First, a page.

Project Manager –Jeff Prudhomme
What if, through the use of genetic technologies, all children could be born without disabilities? What if they were required to be? Or what if these choices were only open to the wealthy? What if your entire personal genome could be put on a card as small and portable as a credit card? Would you want to know what it said about you? Who else would? How might this information affect the workplace, education, healthcare, insurance, family relations, and other aspects of our society? Questions such as these were at the heart of discussions by a panel of lay-citizens and a panel of multidisciplinary experts that ran roughly from 2003 through 2005.
In response to these and other questions, the panelists developed seven contrasting conceptual policy possibilities. The Discussion Report offers a description of each of these policy possibilities along with some potential consequences that might illustrate their potential real-world implications. The policy possibilities are presented without regard to rank ordering as follows:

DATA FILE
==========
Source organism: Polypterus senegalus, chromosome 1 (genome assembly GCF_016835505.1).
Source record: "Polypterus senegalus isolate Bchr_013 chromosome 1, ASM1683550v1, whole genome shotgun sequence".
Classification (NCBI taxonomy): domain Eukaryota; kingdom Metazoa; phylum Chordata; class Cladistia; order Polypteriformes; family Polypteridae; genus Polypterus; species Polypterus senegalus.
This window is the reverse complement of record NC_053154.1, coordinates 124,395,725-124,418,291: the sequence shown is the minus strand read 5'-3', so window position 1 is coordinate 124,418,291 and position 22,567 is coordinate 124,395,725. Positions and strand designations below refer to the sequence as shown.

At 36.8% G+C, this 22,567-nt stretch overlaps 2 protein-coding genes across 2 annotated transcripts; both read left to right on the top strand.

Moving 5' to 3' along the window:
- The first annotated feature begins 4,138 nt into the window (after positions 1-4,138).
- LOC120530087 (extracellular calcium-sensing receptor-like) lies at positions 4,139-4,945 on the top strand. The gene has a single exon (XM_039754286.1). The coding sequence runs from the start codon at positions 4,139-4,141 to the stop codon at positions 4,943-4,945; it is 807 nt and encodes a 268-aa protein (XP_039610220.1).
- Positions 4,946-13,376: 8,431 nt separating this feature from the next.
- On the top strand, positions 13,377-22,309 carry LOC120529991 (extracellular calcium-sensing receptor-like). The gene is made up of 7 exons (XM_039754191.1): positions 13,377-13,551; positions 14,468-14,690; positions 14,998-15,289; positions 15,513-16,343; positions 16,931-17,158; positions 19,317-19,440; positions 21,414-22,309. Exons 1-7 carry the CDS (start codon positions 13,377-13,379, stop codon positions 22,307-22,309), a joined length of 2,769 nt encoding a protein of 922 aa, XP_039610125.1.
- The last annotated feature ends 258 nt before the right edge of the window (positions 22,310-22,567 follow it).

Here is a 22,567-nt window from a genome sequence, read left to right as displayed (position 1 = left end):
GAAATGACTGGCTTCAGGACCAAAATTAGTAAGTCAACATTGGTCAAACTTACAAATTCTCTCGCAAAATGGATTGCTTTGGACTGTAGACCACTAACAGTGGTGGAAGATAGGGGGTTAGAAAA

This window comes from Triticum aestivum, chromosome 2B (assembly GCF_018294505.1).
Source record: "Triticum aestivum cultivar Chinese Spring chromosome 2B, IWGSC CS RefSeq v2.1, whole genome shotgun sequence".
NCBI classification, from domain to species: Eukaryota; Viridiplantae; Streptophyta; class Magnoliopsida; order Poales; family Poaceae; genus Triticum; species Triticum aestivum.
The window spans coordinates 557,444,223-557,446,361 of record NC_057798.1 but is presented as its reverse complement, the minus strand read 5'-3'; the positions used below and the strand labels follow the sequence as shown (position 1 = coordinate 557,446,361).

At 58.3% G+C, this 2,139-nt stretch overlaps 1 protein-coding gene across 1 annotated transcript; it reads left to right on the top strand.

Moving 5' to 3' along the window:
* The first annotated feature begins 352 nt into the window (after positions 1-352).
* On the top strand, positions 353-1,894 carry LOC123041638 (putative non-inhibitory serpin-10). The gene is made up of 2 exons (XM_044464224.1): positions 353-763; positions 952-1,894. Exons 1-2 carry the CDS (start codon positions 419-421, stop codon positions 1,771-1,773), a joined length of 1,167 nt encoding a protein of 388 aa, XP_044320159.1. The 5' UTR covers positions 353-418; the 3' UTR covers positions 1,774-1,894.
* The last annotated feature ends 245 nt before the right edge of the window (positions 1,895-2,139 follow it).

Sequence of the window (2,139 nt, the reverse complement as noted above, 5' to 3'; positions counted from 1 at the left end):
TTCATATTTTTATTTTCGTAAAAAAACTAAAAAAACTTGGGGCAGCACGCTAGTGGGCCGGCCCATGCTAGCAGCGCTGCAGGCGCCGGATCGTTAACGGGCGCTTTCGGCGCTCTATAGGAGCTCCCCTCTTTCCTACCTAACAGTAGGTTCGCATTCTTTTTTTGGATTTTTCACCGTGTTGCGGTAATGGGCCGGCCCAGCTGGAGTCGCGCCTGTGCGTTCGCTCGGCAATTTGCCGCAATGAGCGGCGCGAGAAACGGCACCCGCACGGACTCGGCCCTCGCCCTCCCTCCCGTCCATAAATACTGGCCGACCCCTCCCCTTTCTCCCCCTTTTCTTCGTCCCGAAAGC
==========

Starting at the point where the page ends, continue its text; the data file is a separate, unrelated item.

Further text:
I. Policies Focused on an Up or Down Appraisal of Human Genetic Technology (A. Limit human genetic technologies, B. Embrace human genetic technologies;
II. Policies Focused on Distribution and Control Concerns (C. Emphasize Individual Choice with Free-Market Distribution of Genetic Technologies, D. Balance Social and Individual Control, Treating Genetic Technologies as Collective Resources for Individual Choice, E. Exert Collective Control for the Good of the Community with Equitable Distribution of Genetic Technologies;
III. Other Policy Notions (F. Provide Seamless Unified Oversight of All Technology, and G. Let Policy Evolve with Use).
You can download a copy of this report from our “Discussion Reports” page, which lists all of our published reports, or, to download a copy directly, you can either click on the blue pdf button in the sidebar to the right or on the following link: Anticipating Human Genetic Technology (24 pages/476 KB).